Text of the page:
We are thrilled to announce that noname, zkSecurity’s programming language to write ZK circuits, now supports R1CS! This update allows developers to write ZK circuits in a rust-and-golang-inspired language and deploy them to Ethereum using SnarkJS. This offers an alternative to the widely-used Circom language for zk-SNARK proofs on Ethereum. In this post, you’ll see the first noname circuit deployed on Ethereum, and we’ll show you how to deploy one yourself.

The zero-knowledge field is evolving rapidly, with new proof systems and frameworks frequently emerging. Developers face a major challenge: fragmentation. Each proof system has its own language and quirks, often targeting specific projects and unavailable on other platforms. For example, Noir is for Aztec Network, Leo is for Aleo, Cairo is for Starknet, and O1js is for Mina.

What if there was a way to bridge this gap? A language that could unify the zk ecosystem, allowing developers to write circuits that work across different backends.

This is what we’re doing! while noname was first created to compile programs to work with Mina’s kimchi proof system, we are now updating it to work with Ethereum’s SnarkJS.

It receives two arguments: the Sudoku problem as a public input, and the solution as a secret.

At a high level, this sudoku circuit checks:

the solution grid matches with the sudoku problem (encoded in the public inputs)

verify the solution indeed follows the sudoku rules

In Noname, grid: Sudoku automatically interprets inputs as the Sudoku type:

structSudoku {
inner: [Field; 81],
}

Here is how it checks if the solution matches with the grid of a solution problem.

// return the value in a given cell
fnSudoku.cell(self, const row: Field, const col: Field) -> Field {
return self.inner[(row *9) + col];
}
// verifies that self matches the grid in places where the grid has numbers
fnSudoku.matches(self, grid: Sudoku) {
// for each cell
for row in0..9 {
for col in0..9 {
// either the solution matches the grid
// or the grid is zero
let matches = self.cell(row, col) == grid.cell(row, col);
let is_empty = grid.cell(row, col) == empty;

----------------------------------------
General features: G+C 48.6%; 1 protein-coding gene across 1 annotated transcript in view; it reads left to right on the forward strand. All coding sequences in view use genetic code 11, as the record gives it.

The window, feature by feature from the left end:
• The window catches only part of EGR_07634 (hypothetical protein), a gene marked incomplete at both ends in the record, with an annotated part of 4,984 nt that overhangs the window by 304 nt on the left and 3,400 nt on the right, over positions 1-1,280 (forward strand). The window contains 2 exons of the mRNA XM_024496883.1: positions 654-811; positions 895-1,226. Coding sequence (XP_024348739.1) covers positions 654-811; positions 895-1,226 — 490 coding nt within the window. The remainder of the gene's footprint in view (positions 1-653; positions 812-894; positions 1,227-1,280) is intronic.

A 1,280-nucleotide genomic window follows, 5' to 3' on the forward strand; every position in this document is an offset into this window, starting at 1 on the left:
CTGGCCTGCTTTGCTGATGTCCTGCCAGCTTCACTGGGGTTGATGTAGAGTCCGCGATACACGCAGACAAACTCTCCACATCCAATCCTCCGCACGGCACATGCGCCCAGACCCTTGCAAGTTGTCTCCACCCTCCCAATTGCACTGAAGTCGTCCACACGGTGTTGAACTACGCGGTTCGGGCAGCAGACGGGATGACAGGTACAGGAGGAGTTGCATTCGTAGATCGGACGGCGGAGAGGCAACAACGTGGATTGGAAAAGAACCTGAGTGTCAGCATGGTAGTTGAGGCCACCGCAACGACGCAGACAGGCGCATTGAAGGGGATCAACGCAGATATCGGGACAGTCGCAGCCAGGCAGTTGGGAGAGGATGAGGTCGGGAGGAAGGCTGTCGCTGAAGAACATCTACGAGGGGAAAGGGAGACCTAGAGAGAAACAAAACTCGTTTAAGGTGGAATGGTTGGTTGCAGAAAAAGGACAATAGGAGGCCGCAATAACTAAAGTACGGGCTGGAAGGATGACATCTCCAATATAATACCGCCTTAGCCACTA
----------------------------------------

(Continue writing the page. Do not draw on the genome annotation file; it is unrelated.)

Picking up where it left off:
assert(matches || is_empty);
}
}
}

Next, the program verifies the solution according to sudoku roles:

fnSudoku.verify(self) {
self.verify_rows();
self.verify_cols();
self.verify_diagonals();
}
fnSudoku.verify_rows(self) {
for row in0..9 {
for num in1..10 {
letmut found =false;
for col in0..9 {
let found_one = self.cell(row, col) == num;
found = found || found_one;
}
assert(found);
}
}
}
fnSudoku.verify_cols(self) {
for col in0..9 {
for num in1..10 {
letmut found =false;
for row in0..9 {
let found_one = self.cell(row, col) == num;
found = found || found_one;
}
assert(found);
}
}
}
fnSudoku.verify_diagonals(self) {
for num in1..10 {
// first diagonal
letmut found1 =false;
for row1 in0..9 {
let temp1 = self.cell(row1, row1) == num;
found1 = found1 || temp1;
}
assert(found1);
// second diagonal
letmut found2 =false;
for row2 in0..9 {
let temp2 = self.cell(8- row2, row2) == num;
found2 = found2 || temp2;
}
assert(found2);
}
}

As it is shown above, the typing support behind the language makes circuit code straightforward, akin to writing in conventional languages.

Plugging into Snarkjs

Now that we have the sudoku code, we can use the noname CLI to generate and run circuits that are compatible with Snarkjs.

There is a script to quickly test the compatibility of these outputs with the SnarkJS. The script automatically generates the proof and verifies it off-chain via SnarkJS.

Intuitively, the calldata contains the contract call arguments to represent a sudoku problem (the public inputs in the circuit) and a proof for the corresponding solution (without revealing it).

As the screenshot shown (from remix), if the proof(_pA, _pB, _pC) and the sudoku problem matches (_pubSignals), then the contract call to verifyProof should return true.

What’s next?

noname is a work-in-progress language, and many features are missing! We’re looking for help and contributions. If you’re interested, check the issues.

To learn more about Noname, please check out the repo, or the following blog posts and videos: